Speedy Ortiz is also sick of self-care grifters

The new video for “Lean In When I Suffer” places toxic views of depression inside of Pee Wee’s Playhouse.

March 21, 2018

An ironic and unsurprising wrinkle of the Cambridge Analytica story is the appearance of whistleblower himself, Christopher Wylie, contrasted with the evil things he's admitted to doing. Pink hair, a septum piercing, big glasses – he looks like someone you'd see protesting outside of Canada Goose, not claiming credit for a digital psyops project that delivered Trump into the White House. People who look down to help, or who you may wish were down, ain't always down, and that's the theme of "Lean In When I Suffer," the dementedly groovy and very fun new song and video from Speedy Ortiz.


Director Ari Ratner gives the clip a hyperactive cut-and-paste PBS vibe, with lots of clowning and fun costumes, like the one worn by Speedy bandleader Sadie Dupuis. The throes of her depression send her to a place with people promising relief, and delivering even worse feelings. Read Dupuis's statement on the clip and tune below:

“Lean In When I Suffer” is about that fun breed of “ally” who wears out their already exhausted friends by relying on us for excessive emotional labor. They want props for their wokeness, but don’t want to put in any actual work or divest themselves of power. They just taaaake uuuup spaaaace, and shut down when you try to talk them through their problematic tendencies. Because #selfcare? So you’re stuck in a toxic vampiric loop trying to maintain a relationship--Lean In AND Suffer, why don’t you!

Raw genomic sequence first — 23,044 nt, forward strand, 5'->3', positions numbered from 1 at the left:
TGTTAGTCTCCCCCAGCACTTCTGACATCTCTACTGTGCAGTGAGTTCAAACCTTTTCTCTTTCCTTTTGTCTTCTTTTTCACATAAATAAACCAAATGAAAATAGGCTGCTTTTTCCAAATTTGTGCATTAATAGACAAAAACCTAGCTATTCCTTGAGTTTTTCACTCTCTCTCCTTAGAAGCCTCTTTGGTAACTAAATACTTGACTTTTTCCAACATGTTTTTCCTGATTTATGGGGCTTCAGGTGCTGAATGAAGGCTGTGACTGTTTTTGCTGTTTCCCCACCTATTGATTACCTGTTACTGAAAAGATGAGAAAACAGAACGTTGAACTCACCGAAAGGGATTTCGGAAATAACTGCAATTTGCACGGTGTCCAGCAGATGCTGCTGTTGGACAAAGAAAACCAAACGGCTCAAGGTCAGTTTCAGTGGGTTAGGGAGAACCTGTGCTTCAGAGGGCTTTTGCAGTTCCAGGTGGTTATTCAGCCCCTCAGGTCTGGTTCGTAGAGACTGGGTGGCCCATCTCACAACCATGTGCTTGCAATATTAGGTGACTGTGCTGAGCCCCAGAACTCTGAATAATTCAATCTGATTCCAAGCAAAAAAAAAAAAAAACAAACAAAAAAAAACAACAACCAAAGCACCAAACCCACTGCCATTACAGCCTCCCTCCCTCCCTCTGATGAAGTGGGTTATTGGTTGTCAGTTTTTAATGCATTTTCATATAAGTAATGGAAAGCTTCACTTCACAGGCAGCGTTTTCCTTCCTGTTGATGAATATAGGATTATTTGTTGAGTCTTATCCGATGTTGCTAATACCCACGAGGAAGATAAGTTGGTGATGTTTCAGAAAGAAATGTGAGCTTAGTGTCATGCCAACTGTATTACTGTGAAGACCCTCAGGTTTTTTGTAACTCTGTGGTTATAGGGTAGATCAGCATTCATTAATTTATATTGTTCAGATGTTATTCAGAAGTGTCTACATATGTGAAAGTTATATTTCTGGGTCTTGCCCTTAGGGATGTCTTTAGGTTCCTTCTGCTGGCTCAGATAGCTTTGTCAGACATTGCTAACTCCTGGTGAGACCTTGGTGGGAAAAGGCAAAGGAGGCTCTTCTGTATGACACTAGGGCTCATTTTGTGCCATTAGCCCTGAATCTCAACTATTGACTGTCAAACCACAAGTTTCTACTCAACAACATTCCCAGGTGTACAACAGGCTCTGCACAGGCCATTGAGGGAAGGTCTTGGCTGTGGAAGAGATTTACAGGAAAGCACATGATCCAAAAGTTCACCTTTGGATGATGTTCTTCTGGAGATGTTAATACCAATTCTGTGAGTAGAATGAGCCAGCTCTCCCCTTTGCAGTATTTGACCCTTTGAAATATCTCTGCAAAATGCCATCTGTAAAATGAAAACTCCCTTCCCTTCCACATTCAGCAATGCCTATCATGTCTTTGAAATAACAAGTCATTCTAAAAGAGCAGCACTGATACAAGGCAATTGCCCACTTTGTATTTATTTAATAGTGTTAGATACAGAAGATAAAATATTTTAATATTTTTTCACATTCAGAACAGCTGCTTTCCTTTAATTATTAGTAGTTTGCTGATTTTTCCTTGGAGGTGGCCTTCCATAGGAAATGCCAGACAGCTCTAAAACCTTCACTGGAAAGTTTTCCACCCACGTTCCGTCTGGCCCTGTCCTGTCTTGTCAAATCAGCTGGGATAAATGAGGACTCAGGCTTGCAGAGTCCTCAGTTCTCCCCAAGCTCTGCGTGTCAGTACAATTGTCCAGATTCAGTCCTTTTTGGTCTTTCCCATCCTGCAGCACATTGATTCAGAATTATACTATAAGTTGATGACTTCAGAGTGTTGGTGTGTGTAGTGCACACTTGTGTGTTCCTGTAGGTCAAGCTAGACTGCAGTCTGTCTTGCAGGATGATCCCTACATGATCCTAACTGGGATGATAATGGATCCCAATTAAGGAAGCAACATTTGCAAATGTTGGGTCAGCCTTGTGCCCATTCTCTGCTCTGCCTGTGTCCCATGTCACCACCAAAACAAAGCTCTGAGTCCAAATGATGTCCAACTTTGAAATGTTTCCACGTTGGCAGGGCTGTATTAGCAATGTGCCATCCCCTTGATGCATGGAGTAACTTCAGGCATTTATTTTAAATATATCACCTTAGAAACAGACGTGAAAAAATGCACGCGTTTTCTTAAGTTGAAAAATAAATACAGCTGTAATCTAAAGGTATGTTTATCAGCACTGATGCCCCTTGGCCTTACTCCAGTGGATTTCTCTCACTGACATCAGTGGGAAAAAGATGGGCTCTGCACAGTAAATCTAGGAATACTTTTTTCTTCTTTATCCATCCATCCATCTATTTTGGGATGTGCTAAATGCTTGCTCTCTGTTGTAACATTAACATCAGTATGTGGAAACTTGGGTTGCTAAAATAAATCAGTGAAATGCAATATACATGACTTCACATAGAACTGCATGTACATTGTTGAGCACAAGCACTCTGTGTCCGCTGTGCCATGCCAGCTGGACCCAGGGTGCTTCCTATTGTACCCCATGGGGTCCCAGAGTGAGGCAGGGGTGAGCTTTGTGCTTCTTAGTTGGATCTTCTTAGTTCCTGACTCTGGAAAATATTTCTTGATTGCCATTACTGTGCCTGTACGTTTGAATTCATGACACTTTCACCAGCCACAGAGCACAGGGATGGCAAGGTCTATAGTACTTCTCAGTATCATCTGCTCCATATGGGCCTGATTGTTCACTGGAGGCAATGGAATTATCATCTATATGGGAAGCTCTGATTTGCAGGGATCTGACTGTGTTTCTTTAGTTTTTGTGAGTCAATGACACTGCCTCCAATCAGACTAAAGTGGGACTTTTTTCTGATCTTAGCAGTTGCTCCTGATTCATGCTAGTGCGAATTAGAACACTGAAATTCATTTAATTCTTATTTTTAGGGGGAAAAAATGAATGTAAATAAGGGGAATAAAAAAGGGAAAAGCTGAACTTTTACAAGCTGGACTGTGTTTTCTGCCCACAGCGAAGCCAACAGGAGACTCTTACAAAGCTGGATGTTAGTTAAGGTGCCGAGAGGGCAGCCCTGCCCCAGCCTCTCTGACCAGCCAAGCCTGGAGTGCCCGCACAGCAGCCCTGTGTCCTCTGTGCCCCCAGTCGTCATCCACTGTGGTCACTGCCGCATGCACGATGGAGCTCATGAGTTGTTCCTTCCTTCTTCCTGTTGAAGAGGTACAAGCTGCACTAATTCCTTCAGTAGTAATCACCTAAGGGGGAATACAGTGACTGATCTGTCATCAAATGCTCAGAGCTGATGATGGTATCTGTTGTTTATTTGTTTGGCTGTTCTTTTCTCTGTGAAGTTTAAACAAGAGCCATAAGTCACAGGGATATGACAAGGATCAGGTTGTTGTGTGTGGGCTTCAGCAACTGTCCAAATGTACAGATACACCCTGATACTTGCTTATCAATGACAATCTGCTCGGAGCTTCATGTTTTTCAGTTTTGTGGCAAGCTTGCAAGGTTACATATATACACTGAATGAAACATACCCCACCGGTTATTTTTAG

Director Ari Ratner took this concept a step further to address another annoyance we found relatable as hell, which is when “people give unsolicited advice about how to beat depression. [They] typically fail to acknowledge depression as a real illness and often minimize the experiences of the person they are trying to help.” So our OK-to-Cry-Corral band gets put through happiness bootcamp from a group of clowns who’ve "never been sad" (and some accompanying Crayola-bright illustrations from Julia Emiliani).

Ultimately, playing angry rock songs is our favorite form of therapy.

(And also, real therapy. That shit works)

Speedy Ortiz's new album Twerp Verse is out April 27 via Carpark. Preorder it here

Thumbnail photo by Shervin Lainez

Speedy Ortiz is also sick of self-care grifters